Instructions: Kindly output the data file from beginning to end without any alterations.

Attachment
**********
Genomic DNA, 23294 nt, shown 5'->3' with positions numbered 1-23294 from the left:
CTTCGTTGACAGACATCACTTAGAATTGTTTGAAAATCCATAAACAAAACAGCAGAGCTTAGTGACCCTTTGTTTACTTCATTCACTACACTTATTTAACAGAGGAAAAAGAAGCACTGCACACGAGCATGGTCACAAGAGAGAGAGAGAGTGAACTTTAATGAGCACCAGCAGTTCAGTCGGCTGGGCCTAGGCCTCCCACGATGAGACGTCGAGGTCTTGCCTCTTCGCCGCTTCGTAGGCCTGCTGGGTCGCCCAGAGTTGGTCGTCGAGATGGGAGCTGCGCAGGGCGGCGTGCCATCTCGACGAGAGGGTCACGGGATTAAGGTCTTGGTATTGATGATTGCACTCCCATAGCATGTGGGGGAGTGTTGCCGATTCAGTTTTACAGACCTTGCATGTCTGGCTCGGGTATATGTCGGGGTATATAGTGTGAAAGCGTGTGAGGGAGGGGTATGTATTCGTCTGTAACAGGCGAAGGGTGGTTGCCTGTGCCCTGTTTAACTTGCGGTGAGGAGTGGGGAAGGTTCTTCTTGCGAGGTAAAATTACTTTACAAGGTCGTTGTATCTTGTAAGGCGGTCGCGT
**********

Genomic DNA, 23294 nt, shown 5'->3' with positions numbered 1-23294 from the left:
CTTCGTTGACAGACATCACTTAGAATTGTTTGAAAATCCATAAACAAAACAGCAGAGCTTAGTGACCCTTTGTTTACTTCATTCACTACACTTATTTAACAGAGGAAAAAGAAGCACTGCACACGAGCATGGTCACAAGAGAGAGAGAGAGTGAACTTTAATGAGCACCAGCAGTTCAGTCGGCTGGGCCTAGGCCTCCCACGATGAGACGTCGAGGTCTTGCCTCTTCGCCGCTTCGTAGGCCTGCTGGGTCGCCCAGAGTTGGTCGTCGAGATGGGAGCTGCGCAGGGCGGCGTGCCATCTCGACGAGAGGGTCACGGGATTAAGGTCTTGGTATTGATGATTGCACTCCCATAGCATGTGGGGGAGTGTTGCCGATTCAGTTTTACAGACCTTGCATGTCTGGCTCGGGTATATGTCGGGGTATATAGTGTGAAAGCGTGTGAGGGAGGGGTATGTATTCGTCTGTAACAGGCGAAGGGTGGTTGCCTGTGCCCTGTTTAACTTGCGGTGAGGAGTGGGGAAGGTTCTTCTTGCGAGGTAAAATTACTTTACAAGGTCGTTGTATCTTGTAAGGCGGTCGCGT